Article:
The family had received two letters from Downie from France, the last being three days before the battle. He wrote that he was disappointed that, although he had received six letters from Scotland, none had come through from Australia. He had a friend, Private Jacob Creighton (4759), who cared enough to write to the Army from his hospital bed in Fulham, respectfully asking for any news of Downie Dodd and another private, George McCann (4848).

It seems that these three had enlisted at Casula, New South Wales at around the same time and served together in the 56th Battalion. Sadly, both Downie and George were killed on 20 July 1916. Jacob was wounded that same day and was eventually returned to Australia and discharged medically unfit in May 1917. There were many letters seeking information about Downie from his brother Corporal James Dodd and from his cousin in Glasgow, Maggie Craig.

Strangely, amongst all the killing and turmoil, a soldier from the 56th later found Downie’s Testament five miles from where they went into battle. It was returned it to the family.

Downie received the Victory and British War Medals and a Memorial Scroll and Memorial Plaque.

He is commemorated at:

  • V.C. Corner (Panel No 13), Australian Cemetery Memorial, Fromelles, France,
  • The Drummoyne War Memorial,
  • The Berger Memorial (Concord)
  • and the Presbyterian Church Drummoyne’s Roll of Honour.
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VC Corner Panel 13
source Https://

The Search for Downie

Not surprisingly, the current day family had no knowledge of Downies’ war, other than that he had been killed at Fromelles. With the discovery of the Pheasant Wood grave in 2008, an appeal went out from the Army for anyone who thought they may be related to the soldiers found in the grave. Descendants of Downie’s brothers registered with the Army as soon as this was issued. There was much excitement when their belief about Downie was confirmed when his name appeared on Lambis Englezos’ list of the Missing Soldiers of Fromelles. And from then on, the Army could not have been more helpful in keeping the family informed each step of the way.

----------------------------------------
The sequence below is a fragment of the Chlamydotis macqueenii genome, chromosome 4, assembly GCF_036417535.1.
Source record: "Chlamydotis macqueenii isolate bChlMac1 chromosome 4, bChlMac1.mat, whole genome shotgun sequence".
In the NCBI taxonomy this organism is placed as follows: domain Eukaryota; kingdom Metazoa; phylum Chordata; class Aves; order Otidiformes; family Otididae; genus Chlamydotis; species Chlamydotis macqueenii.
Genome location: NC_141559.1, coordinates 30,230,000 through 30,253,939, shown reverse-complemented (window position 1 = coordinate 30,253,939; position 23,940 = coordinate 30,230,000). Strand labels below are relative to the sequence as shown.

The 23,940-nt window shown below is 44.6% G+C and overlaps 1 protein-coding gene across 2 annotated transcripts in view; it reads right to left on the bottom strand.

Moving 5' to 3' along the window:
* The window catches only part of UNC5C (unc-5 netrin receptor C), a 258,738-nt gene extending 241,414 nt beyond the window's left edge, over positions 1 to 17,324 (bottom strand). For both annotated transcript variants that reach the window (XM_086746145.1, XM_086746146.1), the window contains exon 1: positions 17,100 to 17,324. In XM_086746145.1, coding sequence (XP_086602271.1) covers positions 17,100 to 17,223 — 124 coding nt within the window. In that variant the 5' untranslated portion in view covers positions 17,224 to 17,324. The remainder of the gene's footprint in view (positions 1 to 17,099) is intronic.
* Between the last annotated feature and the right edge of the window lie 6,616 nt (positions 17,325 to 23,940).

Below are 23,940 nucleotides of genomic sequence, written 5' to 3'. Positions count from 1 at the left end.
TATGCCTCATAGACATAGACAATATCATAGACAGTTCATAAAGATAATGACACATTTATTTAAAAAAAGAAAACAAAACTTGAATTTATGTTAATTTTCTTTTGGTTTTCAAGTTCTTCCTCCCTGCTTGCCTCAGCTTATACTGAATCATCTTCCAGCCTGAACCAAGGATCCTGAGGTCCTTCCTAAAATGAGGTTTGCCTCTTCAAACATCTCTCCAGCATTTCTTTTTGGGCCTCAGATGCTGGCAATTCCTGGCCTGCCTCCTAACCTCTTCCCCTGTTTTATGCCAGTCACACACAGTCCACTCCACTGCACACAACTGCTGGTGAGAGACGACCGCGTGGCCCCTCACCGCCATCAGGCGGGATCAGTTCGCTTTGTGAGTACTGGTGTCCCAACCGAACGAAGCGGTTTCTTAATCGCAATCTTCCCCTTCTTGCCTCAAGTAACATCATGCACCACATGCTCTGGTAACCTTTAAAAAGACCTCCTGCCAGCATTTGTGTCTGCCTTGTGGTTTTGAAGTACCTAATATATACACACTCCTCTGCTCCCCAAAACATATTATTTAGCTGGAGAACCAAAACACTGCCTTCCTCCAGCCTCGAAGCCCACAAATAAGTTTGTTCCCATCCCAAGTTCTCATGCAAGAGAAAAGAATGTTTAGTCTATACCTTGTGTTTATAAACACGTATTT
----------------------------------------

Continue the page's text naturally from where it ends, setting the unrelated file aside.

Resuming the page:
The family did come forward with DNA donors to see if Downie was one of those in the grave. Sadly, although Downie was one of five brothers, the family were unable to provide suitable DNA to identify him. There are too many girls in the wrong place in the family tree to pass on the necessary DNA. Dodd family members, cousins Sandra and Jim, went to the dedication ceremony at Fromelles in 2010, knowing in their hearts that Downie was there even though a name could not be put to his grave. Sandra and Jim's respective mothers, Florence and Margaret, were the children mentioned in Downie's last letter home dated 16 July 1916.

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Dodd family members, cousins Sandra and Jim, at the 2010 dedication ceremony at Fromelles
source Dodd family, courtesy of Sandra Pride and Jim Braid

Since 2010, a wonderful Scottish lady has assisted the family with extensive research in Scotland and now two distant cousins on Downie’s mother’s side of the family have been traced. So, we now have part of the DNA puzzle to hand, but we are still seeking that final important DNA donor, despite having already gone back many generations. While none of these unidentified soldiers from the 56th have been found to be in the mass grave, Downie was in the advance area and his body was recovered by the Germans so he could very well be one of the 77 yet unidentified soldiers (2023) from the grave.

Downie’s great niece, Sandra, is reconciled to the fact that she has investigated every possible line but to no avail. Although the family believe Downie is now buried at Pheasant Wood Cemetery, he has no headstone. As Sandra’s son said “It would be nice to have the icing on the cake, but at least we now have the cake.“ There are so many families who do not know where their soldier lies.

Seeking DNA Donors

Fromelles Association of Australia


The Fromelles Association welcomes all contact regarding this soldier.
(Contact: or
We also urge any family members to contact and register with the Australian Army
(Contact: or phone 1800 019 090).


The Fromelles Association maintains this web site, purely by donations received.
If you are able, please contribute to the upkeep of this resource.
(Contact: ).